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Over the past three years, some of the biggest news in women’s sport has exposed abusive coaching practices. Some (though certainly not all) of that malpractice is due to a lack of knowledge about how to keep young female athletes healthy and performing their best—largely because so much of the research used to inform training strategies is based on men.
A new project at Stanford University is among the initiatives looking to change that story. FASTR (Female Athlete Science and Translational Research) launched in January, with a team of physicians and researchers seeking to close the gender gap in sports science research and working on better ways to get that information into the hands of athletes, coaches, parents, and their health-care providers.
“Some of the challenges with the research right now is that it’s not always getting disseminated to the eyes, ears, hands of the athletes who need to hear it the most—as well as the coaches and the parents,” says Emily Kraus, a clinical assistant professor of orthopedic surgery and FASTR’s director. “As a physician, I think that it’s so important that they’re all hearing the same information.”
The program’s pilot study is focusing on educating high school distance runners about the Female Athlete Triad and bone stress injuries (the Female Athlete Triad is a syndrome of three interrelated conditions: low energy availability with or without disordered eating, menstrual disturbances and amenorrhea, and impaired bone health like stress fractures). FASTR is creating five educational videos based on the latest research, delivered by role model athletes who can share their own experiences.
Megan Roche, a five-time U.S. trail-running champion who received her medical degree at Stanford in 2018, is FASTR’s lead researcher. She’s also completing a Ph.D. in epidemiology with a focus on bone health in athletes and genetic predictors of sports injury. She believes that the more female athletes know about proper fueling at a far younger age, the longer their athletic careers will stretch—and hearing these messages from athletes they may look up to could make them more powerful.
“If we talk about this as researchers, it might not have as much impact as it would have coming from role models,” Roche says. “We want to make sure it’s scientifically backed information and have top athletes translate what that means to them. It’s a good combination to hear from athletes who have gone through some of these trials and tribulations.”
Some of the women involved in the project include Kate Courtney, a pro cross-country mountain bike racer; Latoya Shauntay Snell, an ultrarunner, chef, and advocate; Rebecca Mehra, a pro middle-distance track and field athlete; and Amelia Boone, an ultrarunner, obstacle racing world champion, and lawyer.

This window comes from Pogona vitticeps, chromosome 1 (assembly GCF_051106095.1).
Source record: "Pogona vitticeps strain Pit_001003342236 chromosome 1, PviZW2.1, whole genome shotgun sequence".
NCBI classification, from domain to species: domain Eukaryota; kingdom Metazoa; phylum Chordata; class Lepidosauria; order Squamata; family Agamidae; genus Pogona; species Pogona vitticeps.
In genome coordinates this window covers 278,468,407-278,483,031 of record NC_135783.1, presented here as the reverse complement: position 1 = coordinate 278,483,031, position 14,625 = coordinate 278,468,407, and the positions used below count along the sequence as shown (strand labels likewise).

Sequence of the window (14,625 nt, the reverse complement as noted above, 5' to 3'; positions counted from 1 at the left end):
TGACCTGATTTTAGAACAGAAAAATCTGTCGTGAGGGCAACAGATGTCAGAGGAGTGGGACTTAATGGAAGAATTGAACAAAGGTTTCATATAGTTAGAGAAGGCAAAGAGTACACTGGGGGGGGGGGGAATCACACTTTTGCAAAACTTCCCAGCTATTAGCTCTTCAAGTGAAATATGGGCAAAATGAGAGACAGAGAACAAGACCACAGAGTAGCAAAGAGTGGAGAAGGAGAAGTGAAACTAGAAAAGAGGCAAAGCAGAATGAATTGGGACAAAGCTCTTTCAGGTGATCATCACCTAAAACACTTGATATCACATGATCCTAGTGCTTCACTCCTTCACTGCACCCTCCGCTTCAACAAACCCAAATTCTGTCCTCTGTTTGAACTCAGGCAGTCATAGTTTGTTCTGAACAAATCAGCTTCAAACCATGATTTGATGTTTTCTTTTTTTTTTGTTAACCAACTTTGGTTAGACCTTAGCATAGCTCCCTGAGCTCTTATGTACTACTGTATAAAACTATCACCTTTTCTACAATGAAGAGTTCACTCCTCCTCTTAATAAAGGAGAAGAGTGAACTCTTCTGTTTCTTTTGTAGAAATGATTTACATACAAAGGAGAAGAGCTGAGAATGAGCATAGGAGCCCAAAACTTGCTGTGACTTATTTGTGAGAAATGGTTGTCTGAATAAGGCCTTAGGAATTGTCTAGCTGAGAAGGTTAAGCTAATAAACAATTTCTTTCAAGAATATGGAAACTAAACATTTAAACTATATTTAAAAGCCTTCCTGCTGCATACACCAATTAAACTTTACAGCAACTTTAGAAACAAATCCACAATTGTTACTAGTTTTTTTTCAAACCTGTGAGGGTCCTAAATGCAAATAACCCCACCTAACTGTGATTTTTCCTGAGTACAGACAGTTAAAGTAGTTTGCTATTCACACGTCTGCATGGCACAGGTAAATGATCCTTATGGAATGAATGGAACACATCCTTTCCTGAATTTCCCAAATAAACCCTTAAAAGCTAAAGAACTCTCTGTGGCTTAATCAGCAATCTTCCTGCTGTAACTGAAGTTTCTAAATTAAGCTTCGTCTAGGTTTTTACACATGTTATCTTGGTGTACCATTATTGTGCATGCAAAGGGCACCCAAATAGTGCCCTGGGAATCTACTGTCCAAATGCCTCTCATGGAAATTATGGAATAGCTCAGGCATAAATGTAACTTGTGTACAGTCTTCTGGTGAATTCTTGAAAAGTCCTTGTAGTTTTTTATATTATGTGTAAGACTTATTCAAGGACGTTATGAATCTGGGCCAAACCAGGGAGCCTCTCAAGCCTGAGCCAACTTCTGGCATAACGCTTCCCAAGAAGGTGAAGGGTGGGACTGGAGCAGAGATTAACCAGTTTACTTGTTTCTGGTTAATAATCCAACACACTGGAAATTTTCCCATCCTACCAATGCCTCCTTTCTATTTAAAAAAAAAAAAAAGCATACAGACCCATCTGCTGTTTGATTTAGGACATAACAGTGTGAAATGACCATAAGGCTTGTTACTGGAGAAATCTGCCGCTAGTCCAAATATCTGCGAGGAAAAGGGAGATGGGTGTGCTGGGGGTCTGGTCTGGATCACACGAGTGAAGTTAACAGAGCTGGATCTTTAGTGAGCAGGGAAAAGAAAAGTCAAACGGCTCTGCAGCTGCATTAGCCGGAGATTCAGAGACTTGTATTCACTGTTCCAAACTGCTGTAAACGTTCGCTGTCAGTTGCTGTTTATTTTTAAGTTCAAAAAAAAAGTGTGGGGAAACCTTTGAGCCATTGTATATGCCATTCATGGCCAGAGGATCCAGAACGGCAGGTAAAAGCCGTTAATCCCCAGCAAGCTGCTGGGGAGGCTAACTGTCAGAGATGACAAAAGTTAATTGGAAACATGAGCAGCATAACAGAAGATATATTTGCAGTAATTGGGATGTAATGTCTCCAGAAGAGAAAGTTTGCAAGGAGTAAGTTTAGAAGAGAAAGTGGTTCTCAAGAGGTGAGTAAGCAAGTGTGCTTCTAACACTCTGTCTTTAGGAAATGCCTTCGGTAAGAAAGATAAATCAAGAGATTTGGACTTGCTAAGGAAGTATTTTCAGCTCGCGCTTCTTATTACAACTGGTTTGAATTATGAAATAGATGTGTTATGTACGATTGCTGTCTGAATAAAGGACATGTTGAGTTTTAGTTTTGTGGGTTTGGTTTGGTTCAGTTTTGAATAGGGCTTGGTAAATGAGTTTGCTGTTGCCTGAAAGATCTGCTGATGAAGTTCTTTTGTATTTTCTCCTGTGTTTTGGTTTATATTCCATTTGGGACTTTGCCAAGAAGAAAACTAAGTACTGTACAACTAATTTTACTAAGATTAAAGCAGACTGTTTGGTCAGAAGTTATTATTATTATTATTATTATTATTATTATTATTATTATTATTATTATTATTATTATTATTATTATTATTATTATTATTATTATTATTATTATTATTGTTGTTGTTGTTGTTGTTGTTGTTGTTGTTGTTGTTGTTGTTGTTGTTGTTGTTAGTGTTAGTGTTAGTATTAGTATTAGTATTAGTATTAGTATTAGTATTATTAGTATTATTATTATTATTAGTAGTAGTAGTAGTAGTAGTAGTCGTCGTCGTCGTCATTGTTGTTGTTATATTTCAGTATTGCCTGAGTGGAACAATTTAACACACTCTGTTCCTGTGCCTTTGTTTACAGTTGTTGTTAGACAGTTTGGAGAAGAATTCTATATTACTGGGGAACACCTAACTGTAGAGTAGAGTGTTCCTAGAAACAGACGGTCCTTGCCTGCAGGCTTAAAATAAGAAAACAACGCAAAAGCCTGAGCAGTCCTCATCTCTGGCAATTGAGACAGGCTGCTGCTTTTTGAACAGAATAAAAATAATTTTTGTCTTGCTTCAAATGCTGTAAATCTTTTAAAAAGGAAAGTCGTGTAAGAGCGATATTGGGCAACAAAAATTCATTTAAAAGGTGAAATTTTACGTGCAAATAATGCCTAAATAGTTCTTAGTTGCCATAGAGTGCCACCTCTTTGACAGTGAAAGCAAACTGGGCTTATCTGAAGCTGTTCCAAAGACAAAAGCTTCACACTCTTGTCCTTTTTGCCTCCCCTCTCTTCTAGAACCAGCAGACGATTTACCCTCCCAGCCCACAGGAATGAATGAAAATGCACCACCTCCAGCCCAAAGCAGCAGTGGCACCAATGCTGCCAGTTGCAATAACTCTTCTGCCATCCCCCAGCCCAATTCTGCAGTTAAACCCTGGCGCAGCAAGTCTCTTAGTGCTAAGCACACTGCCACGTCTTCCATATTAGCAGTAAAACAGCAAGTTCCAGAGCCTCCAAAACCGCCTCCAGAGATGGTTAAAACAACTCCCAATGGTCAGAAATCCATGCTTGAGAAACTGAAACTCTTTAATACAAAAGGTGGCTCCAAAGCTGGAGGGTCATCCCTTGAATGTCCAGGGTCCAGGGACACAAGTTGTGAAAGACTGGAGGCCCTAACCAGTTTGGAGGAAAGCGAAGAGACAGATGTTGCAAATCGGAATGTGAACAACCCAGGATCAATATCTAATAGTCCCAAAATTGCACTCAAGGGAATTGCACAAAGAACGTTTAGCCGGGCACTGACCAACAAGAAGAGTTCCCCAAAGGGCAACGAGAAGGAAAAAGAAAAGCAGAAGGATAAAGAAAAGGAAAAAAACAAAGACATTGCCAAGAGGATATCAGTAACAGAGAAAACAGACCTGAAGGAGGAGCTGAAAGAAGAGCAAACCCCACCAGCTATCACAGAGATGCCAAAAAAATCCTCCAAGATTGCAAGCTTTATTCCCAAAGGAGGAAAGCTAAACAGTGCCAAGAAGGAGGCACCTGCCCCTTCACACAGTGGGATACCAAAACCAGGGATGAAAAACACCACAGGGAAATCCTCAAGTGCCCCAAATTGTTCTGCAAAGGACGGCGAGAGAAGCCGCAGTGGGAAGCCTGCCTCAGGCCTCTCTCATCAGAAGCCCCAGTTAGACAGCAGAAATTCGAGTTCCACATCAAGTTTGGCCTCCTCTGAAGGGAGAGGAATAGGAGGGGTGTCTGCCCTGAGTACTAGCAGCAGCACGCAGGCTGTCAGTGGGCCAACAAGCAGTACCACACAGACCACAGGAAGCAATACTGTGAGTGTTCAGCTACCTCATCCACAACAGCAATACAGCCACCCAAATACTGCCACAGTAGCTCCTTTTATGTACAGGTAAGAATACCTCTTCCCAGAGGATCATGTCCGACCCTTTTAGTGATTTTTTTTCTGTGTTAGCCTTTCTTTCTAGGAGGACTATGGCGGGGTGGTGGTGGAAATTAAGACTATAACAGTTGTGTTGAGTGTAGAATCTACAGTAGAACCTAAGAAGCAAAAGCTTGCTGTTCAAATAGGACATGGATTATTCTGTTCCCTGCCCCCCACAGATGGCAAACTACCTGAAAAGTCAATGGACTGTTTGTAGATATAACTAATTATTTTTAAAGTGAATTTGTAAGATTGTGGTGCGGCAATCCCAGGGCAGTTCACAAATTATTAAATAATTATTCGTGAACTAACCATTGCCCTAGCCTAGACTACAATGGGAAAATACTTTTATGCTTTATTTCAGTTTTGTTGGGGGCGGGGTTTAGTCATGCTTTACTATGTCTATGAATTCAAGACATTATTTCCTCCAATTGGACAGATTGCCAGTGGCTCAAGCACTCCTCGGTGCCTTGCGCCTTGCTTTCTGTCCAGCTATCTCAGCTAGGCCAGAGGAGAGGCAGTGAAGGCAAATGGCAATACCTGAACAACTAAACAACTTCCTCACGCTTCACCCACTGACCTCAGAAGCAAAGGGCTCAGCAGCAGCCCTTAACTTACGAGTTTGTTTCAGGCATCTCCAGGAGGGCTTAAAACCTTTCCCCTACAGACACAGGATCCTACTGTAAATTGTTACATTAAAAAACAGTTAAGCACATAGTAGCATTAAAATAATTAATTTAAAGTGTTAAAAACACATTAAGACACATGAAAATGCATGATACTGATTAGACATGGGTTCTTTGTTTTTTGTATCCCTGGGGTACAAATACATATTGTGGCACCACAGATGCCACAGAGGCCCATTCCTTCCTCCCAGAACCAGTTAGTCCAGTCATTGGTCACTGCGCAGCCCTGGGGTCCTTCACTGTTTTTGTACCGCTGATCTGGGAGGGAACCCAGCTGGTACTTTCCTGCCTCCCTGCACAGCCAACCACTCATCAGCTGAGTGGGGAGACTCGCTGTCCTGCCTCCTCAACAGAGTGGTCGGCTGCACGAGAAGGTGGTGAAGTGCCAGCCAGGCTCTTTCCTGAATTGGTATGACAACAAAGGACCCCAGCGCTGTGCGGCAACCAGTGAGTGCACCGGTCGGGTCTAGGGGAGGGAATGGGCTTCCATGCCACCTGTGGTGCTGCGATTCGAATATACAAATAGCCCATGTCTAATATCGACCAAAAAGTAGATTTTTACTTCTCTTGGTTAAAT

The pilot study will go on to measure whether the videos made a difference in the high school distance runners’ knowledge about the triad, their body image, self-compassion, and perspective on longevity in the sport.
“Knowledge is power,” Kraus says. “With it, you can advocate for yourself. You can say, ‘Hey coach, I lost my period. Maybe it’s because I’m overtraining.’ Then the coach can also become a safe person to talk to about this, changing that culture and the dynamic between coach and athlete. The more we talk about it and take away some of the stigma of these conversations, the easier it will get.”
Some of the lessons will center on why it’s important for young athletic girls to fuel properly, how bodies will look and develop differently, and why a normal menstrual cycle is essential to maintain. FASTR will also help educate coaches, team captains, and parents.
“It’s a challenge for me clinically, especially with coaches who have had more birthdays. The traditional approaches to coaching may have been based on anecdotal experiences and they are finding that isn’t the right approach for all athletes,” Kraus says.
It’s critical to link these topics, like fueling and the menstrual cycle, to how they improve health, performance, and longevity for female runners.
“All coaches want their athletes to perform well,” Roche says. “It will be more motivating for coaches to create that kind of environment if we can, whenever possible, put it under the lens of performance.”
Mental health will also be a factor in the FASTR portfolio of research and education, recognizing that it, too, is a big part of athletes’ overall well-being and that girls may not know how to ask for the help they need.
“We’re realizing and appreciating how important it is and the interplay—the underlying anxiety or depression and the relationship it can have to underfueling,” Kraus says.
FASTR is also collaborating closely with the Female Athlete Program at Boston Children’s Hospital. The overall goal is to help more women become lifelong athletes and have the knowledge they need to stick with it through the many stages of changes, successes, and failures.
“I think the idea is that we focus on a broad range of ages throughout sport—high school athletes, college athletes, post-collegiate, post-menopausal athletes,” Roche says. “It is exciting to see female athletes represented in research across those age ranges, as well as diversity across different backgrounds, different sports, and really building the female athlete.”